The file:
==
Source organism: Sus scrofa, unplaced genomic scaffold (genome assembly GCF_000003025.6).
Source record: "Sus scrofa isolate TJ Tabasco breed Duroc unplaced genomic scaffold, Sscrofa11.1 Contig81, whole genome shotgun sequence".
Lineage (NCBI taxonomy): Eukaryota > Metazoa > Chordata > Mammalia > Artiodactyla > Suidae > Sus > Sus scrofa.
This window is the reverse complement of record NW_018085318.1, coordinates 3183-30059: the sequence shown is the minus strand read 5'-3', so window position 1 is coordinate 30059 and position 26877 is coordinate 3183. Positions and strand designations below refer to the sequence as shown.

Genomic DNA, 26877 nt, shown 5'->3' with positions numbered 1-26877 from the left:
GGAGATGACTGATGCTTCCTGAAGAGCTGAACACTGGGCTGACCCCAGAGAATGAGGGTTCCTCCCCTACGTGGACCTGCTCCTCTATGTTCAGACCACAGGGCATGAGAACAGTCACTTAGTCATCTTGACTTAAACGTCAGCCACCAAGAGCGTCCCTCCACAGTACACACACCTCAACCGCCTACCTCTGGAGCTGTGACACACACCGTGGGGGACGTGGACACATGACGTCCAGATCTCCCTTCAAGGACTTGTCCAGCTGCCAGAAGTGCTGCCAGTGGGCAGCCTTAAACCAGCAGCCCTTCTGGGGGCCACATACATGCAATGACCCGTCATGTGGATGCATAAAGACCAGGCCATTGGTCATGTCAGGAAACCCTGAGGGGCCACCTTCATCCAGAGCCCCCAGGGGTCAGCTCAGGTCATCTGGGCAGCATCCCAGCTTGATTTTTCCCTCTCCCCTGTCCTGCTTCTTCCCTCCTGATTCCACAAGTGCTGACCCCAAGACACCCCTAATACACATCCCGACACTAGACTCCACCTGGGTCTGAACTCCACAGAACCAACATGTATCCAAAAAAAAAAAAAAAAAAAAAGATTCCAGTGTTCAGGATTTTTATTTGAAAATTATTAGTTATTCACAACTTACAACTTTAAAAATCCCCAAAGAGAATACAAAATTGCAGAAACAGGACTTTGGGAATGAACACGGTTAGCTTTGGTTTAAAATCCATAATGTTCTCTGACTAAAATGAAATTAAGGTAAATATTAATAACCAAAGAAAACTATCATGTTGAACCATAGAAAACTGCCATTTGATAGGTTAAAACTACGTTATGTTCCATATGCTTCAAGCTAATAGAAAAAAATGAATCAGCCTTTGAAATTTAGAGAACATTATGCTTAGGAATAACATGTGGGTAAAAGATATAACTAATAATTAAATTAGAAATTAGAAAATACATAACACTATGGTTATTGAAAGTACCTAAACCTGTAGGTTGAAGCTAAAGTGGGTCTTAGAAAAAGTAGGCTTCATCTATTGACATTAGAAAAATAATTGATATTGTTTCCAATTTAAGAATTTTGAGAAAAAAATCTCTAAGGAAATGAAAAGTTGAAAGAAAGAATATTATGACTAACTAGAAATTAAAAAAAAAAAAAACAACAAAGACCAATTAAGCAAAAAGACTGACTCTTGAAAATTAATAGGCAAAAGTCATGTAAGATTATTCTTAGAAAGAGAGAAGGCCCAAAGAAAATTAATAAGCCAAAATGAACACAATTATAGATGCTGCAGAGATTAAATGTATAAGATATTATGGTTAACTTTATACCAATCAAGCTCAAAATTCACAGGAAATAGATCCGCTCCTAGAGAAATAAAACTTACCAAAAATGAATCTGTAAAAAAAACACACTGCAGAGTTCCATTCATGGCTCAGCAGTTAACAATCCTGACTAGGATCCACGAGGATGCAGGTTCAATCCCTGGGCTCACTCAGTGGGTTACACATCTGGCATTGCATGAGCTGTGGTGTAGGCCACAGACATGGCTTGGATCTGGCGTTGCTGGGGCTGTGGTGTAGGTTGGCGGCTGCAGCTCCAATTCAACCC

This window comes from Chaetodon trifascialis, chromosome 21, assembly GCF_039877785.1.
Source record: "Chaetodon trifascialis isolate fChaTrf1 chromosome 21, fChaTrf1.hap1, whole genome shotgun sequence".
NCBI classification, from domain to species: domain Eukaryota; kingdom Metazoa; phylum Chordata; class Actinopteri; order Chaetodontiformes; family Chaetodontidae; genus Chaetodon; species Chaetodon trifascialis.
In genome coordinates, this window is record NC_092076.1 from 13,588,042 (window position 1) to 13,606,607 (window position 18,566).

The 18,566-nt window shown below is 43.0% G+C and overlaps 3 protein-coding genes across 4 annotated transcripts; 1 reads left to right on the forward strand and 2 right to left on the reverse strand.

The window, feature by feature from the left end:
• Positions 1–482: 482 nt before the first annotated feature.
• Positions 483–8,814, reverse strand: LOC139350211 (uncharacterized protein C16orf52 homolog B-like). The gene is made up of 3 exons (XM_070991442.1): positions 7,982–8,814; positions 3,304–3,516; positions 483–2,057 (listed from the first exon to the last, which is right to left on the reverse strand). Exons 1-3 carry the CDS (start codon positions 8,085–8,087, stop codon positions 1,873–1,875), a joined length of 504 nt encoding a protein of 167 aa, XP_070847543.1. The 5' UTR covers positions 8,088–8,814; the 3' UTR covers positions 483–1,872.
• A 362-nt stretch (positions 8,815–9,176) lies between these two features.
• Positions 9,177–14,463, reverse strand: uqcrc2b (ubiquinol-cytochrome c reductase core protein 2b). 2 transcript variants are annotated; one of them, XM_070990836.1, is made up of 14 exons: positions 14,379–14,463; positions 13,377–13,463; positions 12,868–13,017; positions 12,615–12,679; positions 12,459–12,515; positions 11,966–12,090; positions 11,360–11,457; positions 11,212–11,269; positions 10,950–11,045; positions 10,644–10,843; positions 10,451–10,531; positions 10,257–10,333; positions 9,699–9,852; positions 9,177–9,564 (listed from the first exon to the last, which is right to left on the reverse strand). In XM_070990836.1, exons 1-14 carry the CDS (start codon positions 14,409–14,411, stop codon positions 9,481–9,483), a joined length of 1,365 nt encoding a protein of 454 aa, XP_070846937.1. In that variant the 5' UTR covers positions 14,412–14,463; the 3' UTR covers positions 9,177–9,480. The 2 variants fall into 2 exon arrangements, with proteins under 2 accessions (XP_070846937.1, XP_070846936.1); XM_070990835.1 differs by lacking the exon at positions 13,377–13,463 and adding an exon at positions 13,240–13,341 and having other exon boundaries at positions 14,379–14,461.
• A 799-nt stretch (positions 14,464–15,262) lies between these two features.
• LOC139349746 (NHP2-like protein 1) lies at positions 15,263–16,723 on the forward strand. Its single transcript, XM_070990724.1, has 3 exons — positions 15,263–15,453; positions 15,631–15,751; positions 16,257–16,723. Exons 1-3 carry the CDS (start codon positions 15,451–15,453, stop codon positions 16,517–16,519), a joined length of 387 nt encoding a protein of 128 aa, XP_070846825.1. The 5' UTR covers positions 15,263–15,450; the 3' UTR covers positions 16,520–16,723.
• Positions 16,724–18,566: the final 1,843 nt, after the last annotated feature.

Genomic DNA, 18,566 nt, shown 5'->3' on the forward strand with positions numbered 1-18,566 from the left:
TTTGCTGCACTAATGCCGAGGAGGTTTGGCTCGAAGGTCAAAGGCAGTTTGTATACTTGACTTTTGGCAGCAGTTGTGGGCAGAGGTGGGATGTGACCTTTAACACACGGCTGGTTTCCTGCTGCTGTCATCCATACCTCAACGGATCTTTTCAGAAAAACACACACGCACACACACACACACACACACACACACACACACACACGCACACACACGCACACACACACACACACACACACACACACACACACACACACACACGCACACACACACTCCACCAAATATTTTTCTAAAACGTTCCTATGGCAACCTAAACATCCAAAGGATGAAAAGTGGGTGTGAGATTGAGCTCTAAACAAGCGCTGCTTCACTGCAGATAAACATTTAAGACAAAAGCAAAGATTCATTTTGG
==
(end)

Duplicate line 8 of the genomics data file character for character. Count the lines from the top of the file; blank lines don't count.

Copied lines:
Source record: "Chaetodon trifascialis isolate fChaTrf1 chromosome 21, fChaTrf1.hap1, whole genome shotgun sequence".